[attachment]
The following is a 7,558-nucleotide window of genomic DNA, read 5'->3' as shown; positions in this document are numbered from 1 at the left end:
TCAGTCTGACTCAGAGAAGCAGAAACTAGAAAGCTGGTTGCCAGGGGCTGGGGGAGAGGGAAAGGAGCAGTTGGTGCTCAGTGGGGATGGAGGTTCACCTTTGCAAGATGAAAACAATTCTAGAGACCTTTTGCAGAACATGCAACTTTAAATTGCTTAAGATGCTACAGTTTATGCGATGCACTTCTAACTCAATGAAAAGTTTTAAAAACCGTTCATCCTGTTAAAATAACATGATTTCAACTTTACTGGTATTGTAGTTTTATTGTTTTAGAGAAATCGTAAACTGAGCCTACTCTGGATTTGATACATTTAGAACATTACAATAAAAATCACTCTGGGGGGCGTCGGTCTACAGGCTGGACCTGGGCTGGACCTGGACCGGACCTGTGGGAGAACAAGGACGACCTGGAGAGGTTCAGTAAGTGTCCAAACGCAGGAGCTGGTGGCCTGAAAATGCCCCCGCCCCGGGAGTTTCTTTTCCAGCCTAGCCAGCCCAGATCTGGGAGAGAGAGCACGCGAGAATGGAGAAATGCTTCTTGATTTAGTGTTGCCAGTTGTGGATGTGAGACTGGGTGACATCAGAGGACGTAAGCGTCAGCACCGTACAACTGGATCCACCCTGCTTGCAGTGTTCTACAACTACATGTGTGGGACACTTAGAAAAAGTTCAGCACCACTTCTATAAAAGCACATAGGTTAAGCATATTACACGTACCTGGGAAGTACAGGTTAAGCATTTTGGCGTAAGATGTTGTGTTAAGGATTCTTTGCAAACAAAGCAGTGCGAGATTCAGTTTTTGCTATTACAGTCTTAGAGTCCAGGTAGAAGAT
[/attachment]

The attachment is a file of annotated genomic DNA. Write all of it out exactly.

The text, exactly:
The following is a 7,558-nucleotide window of genomic DNA, read 5'->3' as shown; positions in this document are numbered from 1 at the left end:
TCAGTCTGACTCAGAGAAGCAGAAACTAGAAAGCTGGTTGCCAGGGGCTGGGGGAGAGGGAAAGGAGCAGTTGGTGCTCAGTGGGGATGGAGGTTCACCTTTGCAAGATGAAAACAATTCTAGAGACCTTTTGCAGAACATGCAACTTTAAATTGCTTAAGATGCTACAGTTTATGCGATGCACTTCTAACTCAATGAAAAGTTTTAAAAACCGTTCATCCTGTTAAAATAACATGATTTCAACTTTACTGGTATTGTAGTTTTATTGTTTTAGAGAAATCGTAAACTGAGCCTACTCTGGATTTGATACATTTAGAACATTACAATAAAAATCACTCTGGGGGGCGTCGGTCTACAGGCTGGACCTGGGCTGGACCTGGACCGGACCTGTGGGAGAACAAGGACGACCTGGAGAGGTTCAGTAAGTGTCCAAACGCAGGAGCTGGTGGCCTGAAAATGCCCCCGCCCCGGGAGTTTCTTTTCCAGCCTAGCCAGCCCAGATCTGGGAGAGAGAGCACGCGAGAATGGAGAAATGCTTCTTGATTTAGTGTTGCCAGTTGTGGATGTGAGACTGGGTGACATCAGAGGACGTAAGCGTCAGCACCGTACAACTGGATCCACCCTGCTTGCAGTGTTCTACAACTACATGTGTGGGACACTTAGAAAAAGTTCAGCACCACTTCTATAAAAGCACATAGGTTAAGCATATTACACGTACCTGGGAAGTACAGGTTAAGCATTTTGGCGTAAGATGTTGTGTTAAGGATTCTTTGCAAACAAAGCAGTGCGAGATTCAGTTTTTGCTATTACAGTCTTAGAGTCCAGGTAGAAGAT